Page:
A goaltender is one of six players on the ice during five on five situations in your typical hockey game.
His worth to his team is measured as significantly more however.
In past eras an offensively minded hockey team could simply out score the opposition, masking deficiencies in defence or in goal. Today however goaltending is THE focal point for a club's chances at winning on a consistent basis.
Defensive systems and disciplined hockey teams have limited offensive chances to the handful, shifting the onus to a club's goaltender to stop everything he can see on a consistent basis.
A flubbed point shot through the legs can basically translate into a loss, especially for a club with limited offensive weapons like the Calgary Flames.
Roman Turek simply has to battle Jarome Iginla for the moniker of the club's best player on game in game out basis if the Calgary Flames are to have any chance at qualifying for the playoffs.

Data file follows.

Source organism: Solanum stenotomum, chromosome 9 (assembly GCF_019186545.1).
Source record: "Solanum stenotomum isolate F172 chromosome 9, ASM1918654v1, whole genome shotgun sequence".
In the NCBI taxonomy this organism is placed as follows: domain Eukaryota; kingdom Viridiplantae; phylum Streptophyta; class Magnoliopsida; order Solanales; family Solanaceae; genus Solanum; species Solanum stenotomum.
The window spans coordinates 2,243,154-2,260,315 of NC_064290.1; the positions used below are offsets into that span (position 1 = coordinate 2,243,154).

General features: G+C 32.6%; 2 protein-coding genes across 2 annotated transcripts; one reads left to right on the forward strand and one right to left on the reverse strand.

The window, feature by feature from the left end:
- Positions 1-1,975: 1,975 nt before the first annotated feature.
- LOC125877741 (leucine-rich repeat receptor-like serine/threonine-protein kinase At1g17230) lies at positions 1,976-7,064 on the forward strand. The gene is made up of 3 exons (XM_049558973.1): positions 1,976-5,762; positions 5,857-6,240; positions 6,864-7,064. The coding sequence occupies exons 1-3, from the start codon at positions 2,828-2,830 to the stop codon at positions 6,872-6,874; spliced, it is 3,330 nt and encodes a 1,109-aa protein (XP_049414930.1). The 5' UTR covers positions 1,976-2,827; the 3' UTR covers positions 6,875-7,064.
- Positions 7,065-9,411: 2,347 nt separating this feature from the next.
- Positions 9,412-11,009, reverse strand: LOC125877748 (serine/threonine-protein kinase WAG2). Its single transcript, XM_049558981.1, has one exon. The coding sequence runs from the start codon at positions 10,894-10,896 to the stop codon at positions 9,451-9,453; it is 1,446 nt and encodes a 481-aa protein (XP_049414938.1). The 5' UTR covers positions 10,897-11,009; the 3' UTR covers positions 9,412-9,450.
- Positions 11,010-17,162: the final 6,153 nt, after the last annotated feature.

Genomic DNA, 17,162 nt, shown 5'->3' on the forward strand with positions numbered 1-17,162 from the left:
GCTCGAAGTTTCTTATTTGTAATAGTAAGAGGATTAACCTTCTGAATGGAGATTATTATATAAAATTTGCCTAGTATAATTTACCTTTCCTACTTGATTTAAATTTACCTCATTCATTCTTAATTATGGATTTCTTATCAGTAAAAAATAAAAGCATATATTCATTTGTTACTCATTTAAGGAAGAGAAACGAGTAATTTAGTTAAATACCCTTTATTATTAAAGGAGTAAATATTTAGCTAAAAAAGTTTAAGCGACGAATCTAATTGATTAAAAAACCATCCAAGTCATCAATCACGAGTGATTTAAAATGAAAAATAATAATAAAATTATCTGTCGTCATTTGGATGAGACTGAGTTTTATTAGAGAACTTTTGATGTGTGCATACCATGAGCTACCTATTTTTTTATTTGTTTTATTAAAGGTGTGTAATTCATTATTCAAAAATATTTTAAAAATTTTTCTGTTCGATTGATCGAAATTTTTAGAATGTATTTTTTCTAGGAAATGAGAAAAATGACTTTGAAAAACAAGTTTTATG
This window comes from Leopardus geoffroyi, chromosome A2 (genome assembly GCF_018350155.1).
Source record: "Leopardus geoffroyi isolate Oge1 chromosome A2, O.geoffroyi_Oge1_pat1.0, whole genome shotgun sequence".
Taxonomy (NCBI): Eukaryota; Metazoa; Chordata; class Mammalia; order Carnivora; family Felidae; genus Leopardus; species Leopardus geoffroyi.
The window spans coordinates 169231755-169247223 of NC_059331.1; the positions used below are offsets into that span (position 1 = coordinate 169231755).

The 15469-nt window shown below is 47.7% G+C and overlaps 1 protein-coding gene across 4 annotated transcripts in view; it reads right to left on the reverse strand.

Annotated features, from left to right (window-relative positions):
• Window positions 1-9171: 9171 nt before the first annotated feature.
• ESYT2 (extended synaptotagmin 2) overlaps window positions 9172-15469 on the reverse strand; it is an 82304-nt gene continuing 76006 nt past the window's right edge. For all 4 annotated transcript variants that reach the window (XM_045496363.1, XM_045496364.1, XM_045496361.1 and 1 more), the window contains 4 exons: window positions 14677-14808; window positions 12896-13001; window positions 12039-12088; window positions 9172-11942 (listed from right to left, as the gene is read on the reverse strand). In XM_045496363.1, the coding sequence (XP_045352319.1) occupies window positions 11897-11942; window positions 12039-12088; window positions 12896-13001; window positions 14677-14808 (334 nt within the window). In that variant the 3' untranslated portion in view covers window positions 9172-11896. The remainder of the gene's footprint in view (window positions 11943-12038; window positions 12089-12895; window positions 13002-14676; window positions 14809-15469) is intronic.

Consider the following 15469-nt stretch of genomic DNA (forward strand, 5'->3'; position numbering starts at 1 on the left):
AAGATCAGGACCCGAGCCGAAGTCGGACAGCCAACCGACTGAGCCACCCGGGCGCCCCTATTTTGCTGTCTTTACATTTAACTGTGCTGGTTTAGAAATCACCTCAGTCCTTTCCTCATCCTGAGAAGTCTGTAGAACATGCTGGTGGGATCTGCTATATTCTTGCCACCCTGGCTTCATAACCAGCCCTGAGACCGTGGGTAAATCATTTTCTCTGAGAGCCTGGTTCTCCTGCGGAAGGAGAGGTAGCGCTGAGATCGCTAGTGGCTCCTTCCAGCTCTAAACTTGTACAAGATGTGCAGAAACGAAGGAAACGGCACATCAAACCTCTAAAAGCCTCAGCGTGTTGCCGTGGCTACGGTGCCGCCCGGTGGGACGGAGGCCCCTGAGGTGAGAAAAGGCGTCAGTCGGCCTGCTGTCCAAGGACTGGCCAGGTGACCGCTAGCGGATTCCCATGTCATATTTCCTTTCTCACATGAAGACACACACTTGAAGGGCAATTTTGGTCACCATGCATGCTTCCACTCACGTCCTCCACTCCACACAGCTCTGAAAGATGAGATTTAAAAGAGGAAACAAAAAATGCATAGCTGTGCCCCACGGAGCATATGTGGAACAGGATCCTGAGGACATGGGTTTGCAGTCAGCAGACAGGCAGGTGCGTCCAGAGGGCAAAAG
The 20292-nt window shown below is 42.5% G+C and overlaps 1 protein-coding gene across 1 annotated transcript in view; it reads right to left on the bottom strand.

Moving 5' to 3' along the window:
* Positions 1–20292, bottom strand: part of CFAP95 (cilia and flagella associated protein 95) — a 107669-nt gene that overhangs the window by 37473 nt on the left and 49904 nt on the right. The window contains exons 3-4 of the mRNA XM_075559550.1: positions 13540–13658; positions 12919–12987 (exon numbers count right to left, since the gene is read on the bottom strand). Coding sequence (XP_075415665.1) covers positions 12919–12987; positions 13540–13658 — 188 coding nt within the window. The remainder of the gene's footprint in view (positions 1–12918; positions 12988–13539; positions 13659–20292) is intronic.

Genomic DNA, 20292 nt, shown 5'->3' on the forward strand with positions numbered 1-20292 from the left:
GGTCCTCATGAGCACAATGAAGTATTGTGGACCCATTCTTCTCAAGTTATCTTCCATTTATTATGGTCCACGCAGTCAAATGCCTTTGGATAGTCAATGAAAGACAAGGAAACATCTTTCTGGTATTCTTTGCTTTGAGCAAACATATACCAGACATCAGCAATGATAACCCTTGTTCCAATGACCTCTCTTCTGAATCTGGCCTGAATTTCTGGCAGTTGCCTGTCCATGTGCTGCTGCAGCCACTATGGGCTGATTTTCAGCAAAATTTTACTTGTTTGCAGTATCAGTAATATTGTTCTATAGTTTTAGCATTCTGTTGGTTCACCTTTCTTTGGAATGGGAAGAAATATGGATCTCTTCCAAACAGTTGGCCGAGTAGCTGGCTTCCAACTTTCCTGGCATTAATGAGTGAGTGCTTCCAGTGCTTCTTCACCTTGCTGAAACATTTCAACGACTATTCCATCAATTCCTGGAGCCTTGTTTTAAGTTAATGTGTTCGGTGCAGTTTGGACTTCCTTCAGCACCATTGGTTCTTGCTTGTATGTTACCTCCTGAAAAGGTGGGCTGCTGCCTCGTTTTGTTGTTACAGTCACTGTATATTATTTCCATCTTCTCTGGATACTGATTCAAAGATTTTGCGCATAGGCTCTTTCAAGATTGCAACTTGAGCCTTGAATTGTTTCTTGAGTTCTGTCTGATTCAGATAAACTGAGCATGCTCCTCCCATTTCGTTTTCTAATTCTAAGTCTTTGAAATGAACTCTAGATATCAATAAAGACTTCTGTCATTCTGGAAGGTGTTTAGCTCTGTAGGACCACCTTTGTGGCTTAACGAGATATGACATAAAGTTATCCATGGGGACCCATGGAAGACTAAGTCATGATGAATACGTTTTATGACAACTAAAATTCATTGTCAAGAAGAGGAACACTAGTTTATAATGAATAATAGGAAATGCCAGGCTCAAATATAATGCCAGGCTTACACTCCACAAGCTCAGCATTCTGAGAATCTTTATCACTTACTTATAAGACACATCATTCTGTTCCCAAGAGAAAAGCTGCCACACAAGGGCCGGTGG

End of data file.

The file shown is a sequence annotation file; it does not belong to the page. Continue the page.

He has to stare down the stopper at the other end of the ice and out play is counter part on most nights for the club to register a "W" in the win column.
When he's not playing his backup has to give the club a chance to win against the league's weakest opponents and chip in their share of consistency towards the bottom line.
Without goaltending to stir the drink, the Flames are finished before the season begins.
Jamie McLennan - Mike Vernon won only two games as Roman Turek's backup two seasons ago, a statistic that had as much to do with the veteran's retirement as save percentage or goals against average. Last November, Jamie McLennan won back to back games with Turek on the limp, setting himself up for a banner season for a backup goaltender in Calgary. He never won again. To blame a backup goaltender for his win/loss record is somewhat unfair given the club's performance over the past several seasons, but it's a game of results, and McLennan did nothing to fortify his position last season. His biggest advantage is his one way contract in a stare down with Dany Sabourin for the backup role.